Despite the fact that we all know better, at times we eat food we shouldn’t, we don’t get enough exercise, and we don’t get enough sleep. In short, we put off things that cause us short term pain even though there are tremendous long term health benefits.
Our financial health involves these tradeoffs as well. Retirement planning, insurance coverage, saving for college, and budgeting, all involve short term pain for long term gain. Just as with our health, many fail to do what’s best. For instance, recent GfK research for the Center for Financial Services Innovation (CFSI) showed that fewer than half (45%) of Americans feel confident that they can meet their long term goals and become financially secure. If consumers know that they won’t meet their goals, why don’t they act? One answer is that they feel the short term pain of sacrifice more than the fear of long term consequences.
I started my career in insurance as an agent. What I quickly found was that logic didn’t move people to act. To succeed, I would have to engage my customers in uncomfortable, fear inducing conversations. Only by painting a picture of a family struggling financially after the death of a mom or dad did a life insurance sale happen. It was only after describing the tremendous lifestyle changes that would occur after an accident that disability insurance became a real consideration.
Later in my career, I added investments to my bag of tricks and became successful after mastering the ability to tap into greed. Creating strong emotional pictures not only helped me to sell more, but they prodded my clients to “do the right thing”. For the most part, financial products are sold, not bought. The tension created by the silence as an agent waits for the client to sign the application – this is what creates action. Emotion drives action.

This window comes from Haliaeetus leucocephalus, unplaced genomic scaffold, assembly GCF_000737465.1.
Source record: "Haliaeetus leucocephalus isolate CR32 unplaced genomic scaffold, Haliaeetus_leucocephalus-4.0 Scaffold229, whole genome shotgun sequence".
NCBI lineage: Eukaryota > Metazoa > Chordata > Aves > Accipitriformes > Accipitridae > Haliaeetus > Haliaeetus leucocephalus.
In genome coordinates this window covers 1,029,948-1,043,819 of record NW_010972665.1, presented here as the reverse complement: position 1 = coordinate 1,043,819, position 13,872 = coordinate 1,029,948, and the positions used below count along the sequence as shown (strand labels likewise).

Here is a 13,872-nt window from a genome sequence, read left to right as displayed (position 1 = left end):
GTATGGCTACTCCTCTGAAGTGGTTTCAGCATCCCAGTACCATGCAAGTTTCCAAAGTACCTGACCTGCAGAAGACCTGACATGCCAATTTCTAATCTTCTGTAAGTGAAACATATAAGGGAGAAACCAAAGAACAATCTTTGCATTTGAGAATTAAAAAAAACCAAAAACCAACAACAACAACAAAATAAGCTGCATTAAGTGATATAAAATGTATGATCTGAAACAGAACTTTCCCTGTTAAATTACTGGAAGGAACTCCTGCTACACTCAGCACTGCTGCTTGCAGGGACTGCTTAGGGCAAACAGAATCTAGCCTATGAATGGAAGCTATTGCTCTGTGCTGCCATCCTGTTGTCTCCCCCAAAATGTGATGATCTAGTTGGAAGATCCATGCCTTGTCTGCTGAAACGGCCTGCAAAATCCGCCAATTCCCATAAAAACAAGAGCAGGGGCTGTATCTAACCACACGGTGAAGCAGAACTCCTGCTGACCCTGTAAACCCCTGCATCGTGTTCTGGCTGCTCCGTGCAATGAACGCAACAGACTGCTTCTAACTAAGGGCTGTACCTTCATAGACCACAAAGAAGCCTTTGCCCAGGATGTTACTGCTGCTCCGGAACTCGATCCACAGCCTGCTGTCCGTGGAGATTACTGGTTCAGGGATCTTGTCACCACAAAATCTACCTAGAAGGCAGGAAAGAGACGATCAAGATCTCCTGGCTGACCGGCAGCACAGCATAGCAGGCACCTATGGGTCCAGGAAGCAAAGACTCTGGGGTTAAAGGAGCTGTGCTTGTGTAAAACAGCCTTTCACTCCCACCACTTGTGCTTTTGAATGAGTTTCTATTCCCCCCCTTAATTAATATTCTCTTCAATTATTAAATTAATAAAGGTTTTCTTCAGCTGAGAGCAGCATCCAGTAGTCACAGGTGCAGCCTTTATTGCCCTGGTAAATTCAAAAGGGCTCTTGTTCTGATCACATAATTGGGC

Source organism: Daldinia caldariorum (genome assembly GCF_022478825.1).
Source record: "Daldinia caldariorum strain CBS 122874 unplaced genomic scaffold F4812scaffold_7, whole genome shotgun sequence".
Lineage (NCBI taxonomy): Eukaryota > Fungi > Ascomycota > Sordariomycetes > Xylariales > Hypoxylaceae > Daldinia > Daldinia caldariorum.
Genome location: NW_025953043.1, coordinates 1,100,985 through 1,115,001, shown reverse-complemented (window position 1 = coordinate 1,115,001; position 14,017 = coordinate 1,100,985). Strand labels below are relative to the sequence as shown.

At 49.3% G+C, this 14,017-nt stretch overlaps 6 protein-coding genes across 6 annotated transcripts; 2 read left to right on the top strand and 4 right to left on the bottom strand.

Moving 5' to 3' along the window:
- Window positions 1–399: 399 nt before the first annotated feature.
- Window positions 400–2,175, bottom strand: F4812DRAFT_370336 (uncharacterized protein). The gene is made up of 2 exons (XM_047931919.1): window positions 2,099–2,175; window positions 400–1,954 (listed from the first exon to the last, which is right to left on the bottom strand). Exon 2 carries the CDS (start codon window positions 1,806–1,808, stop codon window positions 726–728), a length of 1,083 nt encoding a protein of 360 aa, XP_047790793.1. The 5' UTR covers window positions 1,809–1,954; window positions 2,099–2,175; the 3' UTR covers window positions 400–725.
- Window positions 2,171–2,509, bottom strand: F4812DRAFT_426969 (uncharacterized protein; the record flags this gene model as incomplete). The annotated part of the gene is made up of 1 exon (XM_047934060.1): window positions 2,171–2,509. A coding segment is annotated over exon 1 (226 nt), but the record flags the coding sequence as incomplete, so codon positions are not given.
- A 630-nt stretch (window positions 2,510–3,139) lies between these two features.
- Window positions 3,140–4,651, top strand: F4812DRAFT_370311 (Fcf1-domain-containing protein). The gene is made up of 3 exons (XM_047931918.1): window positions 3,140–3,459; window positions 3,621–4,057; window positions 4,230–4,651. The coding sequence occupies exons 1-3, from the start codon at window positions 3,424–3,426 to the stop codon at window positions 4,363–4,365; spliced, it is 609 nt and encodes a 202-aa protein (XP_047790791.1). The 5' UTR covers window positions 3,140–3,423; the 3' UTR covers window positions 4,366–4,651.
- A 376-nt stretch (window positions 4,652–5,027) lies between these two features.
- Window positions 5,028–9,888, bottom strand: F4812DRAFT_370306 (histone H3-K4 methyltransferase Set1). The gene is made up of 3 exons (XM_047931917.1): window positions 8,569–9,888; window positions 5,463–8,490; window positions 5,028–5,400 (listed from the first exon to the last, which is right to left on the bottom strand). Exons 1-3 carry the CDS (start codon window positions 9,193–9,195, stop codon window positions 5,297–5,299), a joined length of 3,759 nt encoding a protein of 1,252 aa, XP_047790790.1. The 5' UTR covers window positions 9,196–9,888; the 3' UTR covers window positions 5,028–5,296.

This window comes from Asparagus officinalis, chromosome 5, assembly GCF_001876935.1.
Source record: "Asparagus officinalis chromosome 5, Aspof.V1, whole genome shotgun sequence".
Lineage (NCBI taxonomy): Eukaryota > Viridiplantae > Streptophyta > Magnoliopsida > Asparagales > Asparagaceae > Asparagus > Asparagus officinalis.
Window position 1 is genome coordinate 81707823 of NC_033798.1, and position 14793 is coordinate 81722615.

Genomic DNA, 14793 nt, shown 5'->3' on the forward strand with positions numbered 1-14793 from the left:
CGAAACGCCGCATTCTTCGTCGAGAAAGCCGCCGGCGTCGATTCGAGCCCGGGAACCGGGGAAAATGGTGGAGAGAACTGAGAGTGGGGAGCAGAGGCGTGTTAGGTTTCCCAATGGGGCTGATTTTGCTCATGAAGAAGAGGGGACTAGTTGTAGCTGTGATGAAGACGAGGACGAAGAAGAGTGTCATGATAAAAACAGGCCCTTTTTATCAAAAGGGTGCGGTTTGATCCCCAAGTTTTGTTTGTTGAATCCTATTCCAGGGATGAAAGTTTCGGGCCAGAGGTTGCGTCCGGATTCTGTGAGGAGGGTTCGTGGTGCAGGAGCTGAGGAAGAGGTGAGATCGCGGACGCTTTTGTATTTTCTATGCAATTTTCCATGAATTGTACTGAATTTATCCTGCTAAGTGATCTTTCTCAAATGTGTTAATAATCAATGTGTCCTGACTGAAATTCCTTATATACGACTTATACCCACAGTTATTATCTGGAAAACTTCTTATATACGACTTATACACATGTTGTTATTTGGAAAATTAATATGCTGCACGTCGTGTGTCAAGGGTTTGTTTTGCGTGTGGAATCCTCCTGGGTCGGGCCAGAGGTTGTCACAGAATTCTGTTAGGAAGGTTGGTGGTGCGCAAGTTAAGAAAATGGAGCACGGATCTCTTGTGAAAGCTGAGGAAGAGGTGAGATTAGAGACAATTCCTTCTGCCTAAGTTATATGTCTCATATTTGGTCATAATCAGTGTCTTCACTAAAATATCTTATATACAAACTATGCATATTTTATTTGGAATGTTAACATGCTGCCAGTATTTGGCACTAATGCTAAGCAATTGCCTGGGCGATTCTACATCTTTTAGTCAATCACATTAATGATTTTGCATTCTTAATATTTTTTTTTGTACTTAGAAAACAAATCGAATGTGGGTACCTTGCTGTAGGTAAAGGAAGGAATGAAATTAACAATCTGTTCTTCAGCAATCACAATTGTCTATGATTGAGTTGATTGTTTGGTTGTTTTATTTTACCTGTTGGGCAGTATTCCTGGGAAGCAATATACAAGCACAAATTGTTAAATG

But putting these together has been a challenge. Increasingly, we see that financial services firms are relying on digital channels to sell products and services. There is tremendous pressure to bypass the traditional intermediaries (agents, brokers, advisors) who were always the primary distribution channel. Problematically, the messages we see on websites, banner ads, and emails all rely upon very logical arguments. Rates and returns rule the day. The emotional sell is reserved for commercials, but there is often no immediate call-to-action. There is no one there to create the push to make a decision. The purchase is reliant on a search, the click of a link, or many clicks combined with lots of data entry. Each click, each additional key stroke, provides the cover to abandon the purchase, to put off the decision for another day.
Many questions remain. Can digital channels sufficiently create the emotional push to make the sale? How can financial firms learn from retailers who have been trying to conquer abandoned shopping carts for years? What is the agent’s role in a digital world? Finally, can firms create a digital, intuitive user experience combined with a strong emotional push that can help consumers to buy the products that they really need (even if they don’t know it).
Keith Bossey is SVP at GfK Financial Services and can be contacted at firstname.lastname@example.org.